P.S.—Weirdly, when I searched the university for references to this new policy, one of the hits was to an open access library that said, “Most of these papers come from internationally renowned publishing institutions, including Hindawi, PlosOne, MDPI, Scientific Research Publishing and some high-quality articles from Biomed.” (Emphasis added.) So the library knows not what administrators are doing?

Update, 18 January 2023: I ran a couple of polls asking if people considered being able to choose their publication venue to be important to their academic freedom.

People on Twitter voted “Yes” more than twice as much as “No.” The vote on Mastadon was smaller but even more lopsided.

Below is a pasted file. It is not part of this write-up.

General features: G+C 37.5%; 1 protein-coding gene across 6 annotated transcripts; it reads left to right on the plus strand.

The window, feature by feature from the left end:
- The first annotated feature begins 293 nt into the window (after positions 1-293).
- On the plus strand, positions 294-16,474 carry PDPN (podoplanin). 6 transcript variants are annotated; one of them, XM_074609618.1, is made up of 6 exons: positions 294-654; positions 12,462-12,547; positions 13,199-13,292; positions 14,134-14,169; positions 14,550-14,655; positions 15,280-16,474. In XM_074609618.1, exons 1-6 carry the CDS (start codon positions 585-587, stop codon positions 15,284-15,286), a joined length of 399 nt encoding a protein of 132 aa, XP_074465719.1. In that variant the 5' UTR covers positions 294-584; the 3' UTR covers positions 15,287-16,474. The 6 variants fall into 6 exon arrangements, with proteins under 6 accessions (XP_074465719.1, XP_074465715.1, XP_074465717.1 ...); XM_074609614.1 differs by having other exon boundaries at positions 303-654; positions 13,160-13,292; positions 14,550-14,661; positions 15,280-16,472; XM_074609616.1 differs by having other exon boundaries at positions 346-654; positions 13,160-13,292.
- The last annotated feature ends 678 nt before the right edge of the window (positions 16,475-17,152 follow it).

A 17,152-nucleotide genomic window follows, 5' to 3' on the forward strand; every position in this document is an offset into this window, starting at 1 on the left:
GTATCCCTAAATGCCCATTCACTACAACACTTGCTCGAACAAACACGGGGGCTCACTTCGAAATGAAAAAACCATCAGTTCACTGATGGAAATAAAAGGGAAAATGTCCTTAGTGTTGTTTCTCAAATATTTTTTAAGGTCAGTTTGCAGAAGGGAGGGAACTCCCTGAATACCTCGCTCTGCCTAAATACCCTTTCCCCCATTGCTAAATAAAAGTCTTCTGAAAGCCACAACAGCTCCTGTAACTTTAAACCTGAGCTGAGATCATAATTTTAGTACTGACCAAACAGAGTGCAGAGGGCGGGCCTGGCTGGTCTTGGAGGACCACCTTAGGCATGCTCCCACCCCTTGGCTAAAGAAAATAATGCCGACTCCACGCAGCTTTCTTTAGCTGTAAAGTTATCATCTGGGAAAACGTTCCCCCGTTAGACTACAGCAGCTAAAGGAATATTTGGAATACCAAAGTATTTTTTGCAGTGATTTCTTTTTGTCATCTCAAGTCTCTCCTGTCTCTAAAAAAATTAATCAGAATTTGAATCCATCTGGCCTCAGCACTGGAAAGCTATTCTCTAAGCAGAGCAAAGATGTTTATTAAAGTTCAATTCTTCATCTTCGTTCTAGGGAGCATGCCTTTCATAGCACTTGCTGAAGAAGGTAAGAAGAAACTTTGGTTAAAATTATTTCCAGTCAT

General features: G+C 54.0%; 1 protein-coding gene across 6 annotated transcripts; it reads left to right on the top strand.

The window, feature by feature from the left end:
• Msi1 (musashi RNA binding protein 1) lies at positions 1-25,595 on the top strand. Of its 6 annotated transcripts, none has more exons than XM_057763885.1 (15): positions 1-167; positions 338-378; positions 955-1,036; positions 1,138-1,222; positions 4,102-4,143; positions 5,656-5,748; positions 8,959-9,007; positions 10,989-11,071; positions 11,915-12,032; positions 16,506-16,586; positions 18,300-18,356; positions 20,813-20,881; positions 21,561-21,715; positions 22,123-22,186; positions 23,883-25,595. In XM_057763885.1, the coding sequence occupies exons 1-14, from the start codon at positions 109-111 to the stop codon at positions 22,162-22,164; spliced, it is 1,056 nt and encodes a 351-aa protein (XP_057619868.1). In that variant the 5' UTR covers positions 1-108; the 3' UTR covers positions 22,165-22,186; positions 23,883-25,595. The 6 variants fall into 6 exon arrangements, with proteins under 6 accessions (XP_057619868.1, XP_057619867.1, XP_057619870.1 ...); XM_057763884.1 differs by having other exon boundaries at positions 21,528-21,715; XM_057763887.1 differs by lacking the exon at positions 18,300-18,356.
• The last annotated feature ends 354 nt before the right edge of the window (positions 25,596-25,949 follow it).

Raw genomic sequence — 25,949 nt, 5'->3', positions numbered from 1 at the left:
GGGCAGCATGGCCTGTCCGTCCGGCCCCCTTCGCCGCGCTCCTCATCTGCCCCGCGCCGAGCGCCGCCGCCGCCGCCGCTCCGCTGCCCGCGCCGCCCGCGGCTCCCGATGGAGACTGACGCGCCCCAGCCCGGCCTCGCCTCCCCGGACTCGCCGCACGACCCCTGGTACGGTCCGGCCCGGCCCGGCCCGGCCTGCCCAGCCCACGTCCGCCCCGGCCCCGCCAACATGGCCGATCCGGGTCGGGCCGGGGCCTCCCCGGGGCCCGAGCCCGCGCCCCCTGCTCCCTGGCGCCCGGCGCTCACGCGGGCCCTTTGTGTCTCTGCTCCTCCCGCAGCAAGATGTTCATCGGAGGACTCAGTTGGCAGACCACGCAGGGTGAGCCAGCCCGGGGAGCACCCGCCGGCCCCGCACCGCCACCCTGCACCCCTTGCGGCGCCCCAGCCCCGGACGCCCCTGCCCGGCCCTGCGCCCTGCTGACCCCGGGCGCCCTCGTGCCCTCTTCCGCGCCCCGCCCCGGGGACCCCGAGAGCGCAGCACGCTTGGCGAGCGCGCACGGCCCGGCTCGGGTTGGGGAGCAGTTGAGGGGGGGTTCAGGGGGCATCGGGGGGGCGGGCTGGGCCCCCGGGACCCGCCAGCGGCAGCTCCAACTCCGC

External links

Related posts

University tells scholars what journals to publish in

31 December 2022

The mind of a worm, the mind of a human, and mind uploading

In 1986, a key paper on the nervous system of the nematode worm Caenorhabditis elegans appeared. It was a fairly complete description of the entire nervous system of the animal: it counted all the neurons (302 then) and a good first pass at counting neural connections (5000 chemical synapses, 600 electrical synapses, and 2000 synapses to muscles).

The paper was subtitled, “The mind of a worm.” 

This subtitle was despite there being nothing about the behaviour or internal states of the species. It was all anatomy.

I think it was called that for a couple of reasons. 

First, co-author Sydney Brenner was a playful writer. He wrote a great column for Current Biology for many years that often showed his wit.